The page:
Continual learning is a basic necessity to professional improvement and in many cases it’s other people who will help you get there. But only if you’re coachable. Are you?
To be coachable means to be:
It means you must listen with the intent to learn rather than to show what you know (exactly the type of listening required in the sales process). To be coachable means to lack arrogance and defensiveness, to minimize pride and ego. Completely teachable. Completely trainable. Completely malleable. Is there anything more frustrating than the know-it-all in the room? To be completely perfect, to need no more training or coaching is to stagnate or die – and in many cases, to be dismissed. To know everything is to be unbelievable. The best professionals at all levels (and in most fields) require coaching to improve and they know it. Are you one of them? Check yourself with the 8 points below. Sales managers: How much development attention are you giving to your team? 20% of your week would be a full day of nothing but development time. 40% would be two full days, beginning to end. Salespeople: Don’t have a “coaching” manager? Consider finding a development partner. Here are some ideas on getting started.
Good Questions To Ask: A quick 8-point check on your coachability:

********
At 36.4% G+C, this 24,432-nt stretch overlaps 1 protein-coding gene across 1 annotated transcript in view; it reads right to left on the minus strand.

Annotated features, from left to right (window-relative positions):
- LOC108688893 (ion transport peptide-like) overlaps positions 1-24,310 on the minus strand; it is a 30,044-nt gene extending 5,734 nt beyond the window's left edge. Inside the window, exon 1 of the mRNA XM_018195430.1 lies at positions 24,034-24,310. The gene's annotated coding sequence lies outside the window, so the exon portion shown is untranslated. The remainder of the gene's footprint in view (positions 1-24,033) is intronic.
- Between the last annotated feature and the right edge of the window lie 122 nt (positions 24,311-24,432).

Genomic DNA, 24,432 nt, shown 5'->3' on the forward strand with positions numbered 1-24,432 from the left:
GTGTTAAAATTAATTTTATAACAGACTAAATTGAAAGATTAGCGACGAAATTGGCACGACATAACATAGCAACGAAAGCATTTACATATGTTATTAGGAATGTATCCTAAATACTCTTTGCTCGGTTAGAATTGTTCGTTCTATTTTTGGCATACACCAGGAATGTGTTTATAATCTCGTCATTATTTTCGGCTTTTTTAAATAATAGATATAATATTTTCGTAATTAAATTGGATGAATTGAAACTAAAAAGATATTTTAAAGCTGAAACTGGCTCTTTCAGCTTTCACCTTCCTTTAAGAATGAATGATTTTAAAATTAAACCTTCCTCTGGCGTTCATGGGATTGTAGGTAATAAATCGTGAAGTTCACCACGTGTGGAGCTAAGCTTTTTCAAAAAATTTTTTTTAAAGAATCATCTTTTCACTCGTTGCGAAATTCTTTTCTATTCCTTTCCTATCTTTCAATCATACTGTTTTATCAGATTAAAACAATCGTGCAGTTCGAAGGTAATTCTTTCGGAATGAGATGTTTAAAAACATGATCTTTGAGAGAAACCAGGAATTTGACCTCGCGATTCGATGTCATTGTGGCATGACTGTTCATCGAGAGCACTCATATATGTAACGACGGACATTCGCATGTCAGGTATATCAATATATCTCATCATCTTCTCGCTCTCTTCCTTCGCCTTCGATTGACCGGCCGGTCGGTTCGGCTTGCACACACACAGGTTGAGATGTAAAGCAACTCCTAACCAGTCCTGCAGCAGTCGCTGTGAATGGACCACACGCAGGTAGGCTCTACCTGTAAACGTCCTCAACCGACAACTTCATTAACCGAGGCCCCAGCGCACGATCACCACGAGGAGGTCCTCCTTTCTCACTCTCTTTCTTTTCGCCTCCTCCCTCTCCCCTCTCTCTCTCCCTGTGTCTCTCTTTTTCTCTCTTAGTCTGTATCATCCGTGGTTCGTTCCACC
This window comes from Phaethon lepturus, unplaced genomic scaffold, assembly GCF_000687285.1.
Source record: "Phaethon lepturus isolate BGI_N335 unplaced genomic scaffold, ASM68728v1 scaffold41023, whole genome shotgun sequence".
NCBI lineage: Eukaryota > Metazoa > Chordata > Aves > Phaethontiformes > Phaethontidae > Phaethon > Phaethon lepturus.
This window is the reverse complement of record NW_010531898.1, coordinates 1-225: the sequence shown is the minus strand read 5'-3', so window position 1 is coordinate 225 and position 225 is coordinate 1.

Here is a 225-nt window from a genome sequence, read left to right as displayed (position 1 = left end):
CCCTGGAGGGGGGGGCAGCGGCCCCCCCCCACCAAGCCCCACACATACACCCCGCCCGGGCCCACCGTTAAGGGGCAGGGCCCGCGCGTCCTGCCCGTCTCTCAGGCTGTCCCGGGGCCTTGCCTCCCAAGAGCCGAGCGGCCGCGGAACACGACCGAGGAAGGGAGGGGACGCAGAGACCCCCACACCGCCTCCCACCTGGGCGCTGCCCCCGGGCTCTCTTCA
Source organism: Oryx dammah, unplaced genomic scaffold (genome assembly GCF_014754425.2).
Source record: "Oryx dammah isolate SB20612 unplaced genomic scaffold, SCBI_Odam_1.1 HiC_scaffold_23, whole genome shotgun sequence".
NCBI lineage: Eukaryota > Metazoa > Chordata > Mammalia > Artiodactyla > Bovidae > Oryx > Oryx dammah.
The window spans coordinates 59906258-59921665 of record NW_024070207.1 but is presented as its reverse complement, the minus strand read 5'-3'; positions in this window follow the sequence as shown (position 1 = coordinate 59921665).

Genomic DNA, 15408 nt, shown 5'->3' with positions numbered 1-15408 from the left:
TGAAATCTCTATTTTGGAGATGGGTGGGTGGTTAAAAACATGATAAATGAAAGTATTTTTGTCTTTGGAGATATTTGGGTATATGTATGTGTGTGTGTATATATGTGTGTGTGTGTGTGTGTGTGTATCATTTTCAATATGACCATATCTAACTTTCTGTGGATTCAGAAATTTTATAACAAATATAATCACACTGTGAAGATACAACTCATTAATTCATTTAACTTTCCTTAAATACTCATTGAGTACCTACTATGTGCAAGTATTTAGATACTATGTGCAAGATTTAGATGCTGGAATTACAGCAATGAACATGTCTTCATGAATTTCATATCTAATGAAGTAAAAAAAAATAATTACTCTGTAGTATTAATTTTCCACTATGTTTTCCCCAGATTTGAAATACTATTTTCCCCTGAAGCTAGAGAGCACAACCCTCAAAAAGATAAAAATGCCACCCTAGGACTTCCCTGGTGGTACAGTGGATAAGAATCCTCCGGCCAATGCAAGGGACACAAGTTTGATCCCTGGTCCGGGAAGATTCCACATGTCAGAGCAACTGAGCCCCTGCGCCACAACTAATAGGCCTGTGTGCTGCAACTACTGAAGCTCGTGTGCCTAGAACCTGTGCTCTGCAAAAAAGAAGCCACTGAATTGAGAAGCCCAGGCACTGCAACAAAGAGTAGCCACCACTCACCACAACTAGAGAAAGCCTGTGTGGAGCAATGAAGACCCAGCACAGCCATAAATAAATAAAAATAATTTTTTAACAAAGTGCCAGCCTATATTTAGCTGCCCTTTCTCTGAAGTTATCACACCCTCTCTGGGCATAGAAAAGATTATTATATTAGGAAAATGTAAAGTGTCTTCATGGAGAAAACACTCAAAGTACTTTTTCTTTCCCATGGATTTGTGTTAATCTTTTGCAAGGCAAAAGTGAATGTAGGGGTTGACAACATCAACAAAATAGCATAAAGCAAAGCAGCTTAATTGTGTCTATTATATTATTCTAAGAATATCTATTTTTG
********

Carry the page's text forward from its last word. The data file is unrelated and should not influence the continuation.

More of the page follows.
Which of these are true and to what extent?
1. I usually allow my manager and others to complete their sentences before responding. (If you don’t, it’s not a good sign.)
2. When I’m given feedback/ criticism, I usually think about it before responding, waiting just a bit. (If you don’t, you’re likely not giving it real consideration.)
3. When I’m given feedback/ criticism, I rarely find myself defending a position or action immediately. (If this is true, you’re probably trying to really learn how you can improve.)
4. When I’m given feedback/ criticism, I ask questions about it in order to try to better understand it. (A good sign.)
5. I feel my work’s purpose is to serve my external customers. (”You’re gonna have to serve somebody.”– Bob Dylan)
6. I feel my work’s purpose is to serve my internal customers (managers, colleagues, other departments).
7. I’ve changed/revised my position/approach because of the advice of another individual. (If not, how coachable do you really think you are? No one is always right.)
8. My manager invests time in my professional development (If s/he doesn’t, it might be because of a perception that you’re uncoachable).
There’s no rating scale here. These questions are simply meant to raise awareness when answered objectively and truthfully.